Assembling in Doberus, they prepared for
descending from the heights upon Lower Macedonia, where the dominions of
for the Lyncestae, Elimiots, and other tribes more inland, though
Macedonians by blood and allies and, dependents of their kindred, still have
their own separate governments.
The country on the sea coast, now called Macedonia, was first acquired by
Alexander, the father of Perdiccas, and his ancestors, originally Temenids
from Argos.This was effected by the expulsion from Pieria of the Pierians, who
afterwards inhabited Phagres and other places under Mount Pangaeus, beyond
the Strymon （indeed the country between Pangaeus and the sea is
still called the Pierian gulf） of the Bottiaeans, at present neighbors of the Chalcidians, from Bottia,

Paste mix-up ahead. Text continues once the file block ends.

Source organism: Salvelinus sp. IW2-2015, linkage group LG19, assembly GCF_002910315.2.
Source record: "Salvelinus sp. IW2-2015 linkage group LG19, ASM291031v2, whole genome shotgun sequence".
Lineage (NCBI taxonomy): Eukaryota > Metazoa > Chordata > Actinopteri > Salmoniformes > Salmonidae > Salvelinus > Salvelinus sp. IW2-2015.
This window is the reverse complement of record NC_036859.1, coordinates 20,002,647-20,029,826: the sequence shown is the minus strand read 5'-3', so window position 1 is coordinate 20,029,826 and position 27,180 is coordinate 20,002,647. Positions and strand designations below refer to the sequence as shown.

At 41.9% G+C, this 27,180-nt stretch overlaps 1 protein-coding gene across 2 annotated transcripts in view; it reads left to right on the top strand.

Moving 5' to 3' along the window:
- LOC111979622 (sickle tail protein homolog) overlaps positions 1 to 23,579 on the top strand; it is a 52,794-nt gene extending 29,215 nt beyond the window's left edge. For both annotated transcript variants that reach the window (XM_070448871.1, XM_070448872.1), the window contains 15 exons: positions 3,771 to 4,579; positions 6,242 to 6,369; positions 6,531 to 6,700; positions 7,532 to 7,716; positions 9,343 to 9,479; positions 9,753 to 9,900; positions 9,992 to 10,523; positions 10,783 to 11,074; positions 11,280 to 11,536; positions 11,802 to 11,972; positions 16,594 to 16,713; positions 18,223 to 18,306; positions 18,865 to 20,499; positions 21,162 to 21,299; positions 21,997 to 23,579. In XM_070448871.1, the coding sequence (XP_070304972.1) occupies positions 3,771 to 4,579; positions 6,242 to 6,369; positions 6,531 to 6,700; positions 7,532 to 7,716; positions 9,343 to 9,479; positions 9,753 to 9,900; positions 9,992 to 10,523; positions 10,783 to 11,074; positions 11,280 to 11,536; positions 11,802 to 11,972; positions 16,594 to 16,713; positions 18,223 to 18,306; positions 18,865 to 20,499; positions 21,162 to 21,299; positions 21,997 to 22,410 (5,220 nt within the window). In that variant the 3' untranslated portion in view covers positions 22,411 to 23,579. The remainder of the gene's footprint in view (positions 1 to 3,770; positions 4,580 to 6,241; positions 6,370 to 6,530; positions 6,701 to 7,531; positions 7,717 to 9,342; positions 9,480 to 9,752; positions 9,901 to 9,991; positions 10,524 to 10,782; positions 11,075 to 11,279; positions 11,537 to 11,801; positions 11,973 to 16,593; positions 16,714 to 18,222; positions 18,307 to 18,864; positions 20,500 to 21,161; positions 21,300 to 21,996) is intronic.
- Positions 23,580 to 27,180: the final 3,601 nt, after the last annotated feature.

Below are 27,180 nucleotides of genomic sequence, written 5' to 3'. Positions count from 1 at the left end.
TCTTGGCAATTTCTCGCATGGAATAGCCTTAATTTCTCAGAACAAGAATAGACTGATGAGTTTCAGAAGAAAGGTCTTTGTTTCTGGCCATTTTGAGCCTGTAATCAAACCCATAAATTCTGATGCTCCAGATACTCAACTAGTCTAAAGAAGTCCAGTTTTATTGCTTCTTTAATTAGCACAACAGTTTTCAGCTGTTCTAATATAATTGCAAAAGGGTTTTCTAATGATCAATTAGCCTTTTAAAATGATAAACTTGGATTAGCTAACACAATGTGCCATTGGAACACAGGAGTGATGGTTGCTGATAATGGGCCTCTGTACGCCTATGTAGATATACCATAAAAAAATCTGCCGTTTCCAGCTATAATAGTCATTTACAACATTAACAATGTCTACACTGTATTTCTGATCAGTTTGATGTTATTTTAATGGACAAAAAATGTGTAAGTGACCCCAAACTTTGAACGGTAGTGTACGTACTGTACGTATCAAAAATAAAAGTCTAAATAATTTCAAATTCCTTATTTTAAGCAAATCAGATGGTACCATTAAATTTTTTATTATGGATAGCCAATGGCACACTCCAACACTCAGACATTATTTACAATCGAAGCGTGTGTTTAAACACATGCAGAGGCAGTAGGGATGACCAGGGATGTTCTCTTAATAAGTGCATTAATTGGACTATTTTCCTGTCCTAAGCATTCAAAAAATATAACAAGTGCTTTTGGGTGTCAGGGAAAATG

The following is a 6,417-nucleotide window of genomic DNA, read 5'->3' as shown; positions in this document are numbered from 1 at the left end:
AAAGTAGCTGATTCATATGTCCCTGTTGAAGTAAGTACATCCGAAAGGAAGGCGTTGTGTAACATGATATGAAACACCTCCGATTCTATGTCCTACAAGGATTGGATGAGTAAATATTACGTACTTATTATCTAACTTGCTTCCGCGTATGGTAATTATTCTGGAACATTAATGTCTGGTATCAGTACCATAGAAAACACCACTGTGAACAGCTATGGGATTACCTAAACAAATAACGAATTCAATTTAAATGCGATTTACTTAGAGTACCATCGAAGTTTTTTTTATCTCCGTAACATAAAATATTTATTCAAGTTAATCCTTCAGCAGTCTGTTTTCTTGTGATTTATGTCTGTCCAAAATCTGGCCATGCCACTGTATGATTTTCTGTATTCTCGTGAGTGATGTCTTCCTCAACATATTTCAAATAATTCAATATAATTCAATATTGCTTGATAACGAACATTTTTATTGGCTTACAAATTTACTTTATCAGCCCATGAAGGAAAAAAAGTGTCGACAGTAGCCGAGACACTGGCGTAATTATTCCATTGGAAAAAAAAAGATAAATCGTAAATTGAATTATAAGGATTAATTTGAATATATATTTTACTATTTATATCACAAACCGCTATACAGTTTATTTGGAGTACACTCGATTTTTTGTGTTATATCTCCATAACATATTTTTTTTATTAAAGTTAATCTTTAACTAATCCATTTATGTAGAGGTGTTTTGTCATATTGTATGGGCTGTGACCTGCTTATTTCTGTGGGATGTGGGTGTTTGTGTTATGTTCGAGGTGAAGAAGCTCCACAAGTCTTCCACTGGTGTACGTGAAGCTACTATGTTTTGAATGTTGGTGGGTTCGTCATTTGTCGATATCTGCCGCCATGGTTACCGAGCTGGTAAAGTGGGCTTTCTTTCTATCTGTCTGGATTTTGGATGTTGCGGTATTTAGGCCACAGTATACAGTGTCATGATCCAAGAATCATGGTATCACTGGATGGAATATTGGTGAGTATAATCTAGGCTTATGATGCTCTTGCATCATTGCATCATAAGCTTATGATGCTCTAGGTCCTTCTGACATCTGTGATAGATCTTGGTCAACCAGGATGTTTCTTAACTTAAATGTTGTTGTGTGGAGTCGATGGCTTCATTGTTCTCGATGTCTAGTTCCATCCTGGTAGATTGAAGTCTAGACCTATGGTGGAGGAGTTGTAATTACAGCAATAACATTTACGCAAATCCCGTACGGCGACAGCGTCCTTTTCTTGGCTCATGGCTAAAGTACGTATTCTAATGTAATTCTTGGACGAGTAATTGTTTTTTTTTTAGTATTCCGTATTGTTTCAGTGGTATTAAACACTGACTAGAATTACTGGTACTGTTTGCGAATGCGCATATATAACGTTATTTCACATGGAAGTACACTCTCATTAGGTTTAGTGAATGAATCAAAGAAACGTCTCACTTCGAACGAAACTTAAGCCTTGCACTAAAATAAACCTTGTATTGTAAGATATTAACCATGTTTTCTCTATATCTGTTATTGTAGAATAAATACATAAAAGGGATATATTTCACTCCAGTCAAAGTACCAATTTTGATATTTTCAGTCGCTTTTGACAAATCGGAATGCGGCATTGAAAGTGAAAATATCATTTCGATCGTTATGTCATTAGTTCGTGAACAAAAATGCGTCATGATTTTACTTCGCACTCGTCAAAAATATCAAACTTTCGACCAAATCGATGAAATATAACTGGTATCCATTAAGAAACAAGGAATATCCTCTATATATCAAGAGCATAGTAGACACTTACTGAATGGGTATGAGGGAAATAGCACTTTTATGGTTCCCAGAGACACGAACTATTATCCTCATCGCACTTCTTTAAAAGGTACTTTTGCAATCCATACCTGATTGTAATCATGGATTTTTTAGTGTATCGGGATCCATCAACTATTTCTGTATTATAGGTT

and by the acquisition in Paeonia of a narrow strip along the river Axius
extending to Pella and the sea; the district of Mygdonia, between the Axius and the Strymon, being also
added by the expulsion of the Edonians.
From Eordia also were driven the Eordians, most of whom perished, though a
few of them still live round Physca, and the Almopians from Almopia.
These Macedonians also conquered places belonging to the other tribes,
which are still theirs—Anthemus, Crestonia, Bisaltia, and much of
Macedonia proper.The whole is now called Macedonia, and at the time of the invasion of
Sitalces, Perdiccas, Alexander's son, was the reigning king.
Thucydides. The Peloponnesian War. London, J. M. Dent; New York, E. P. Dutton. 1910.
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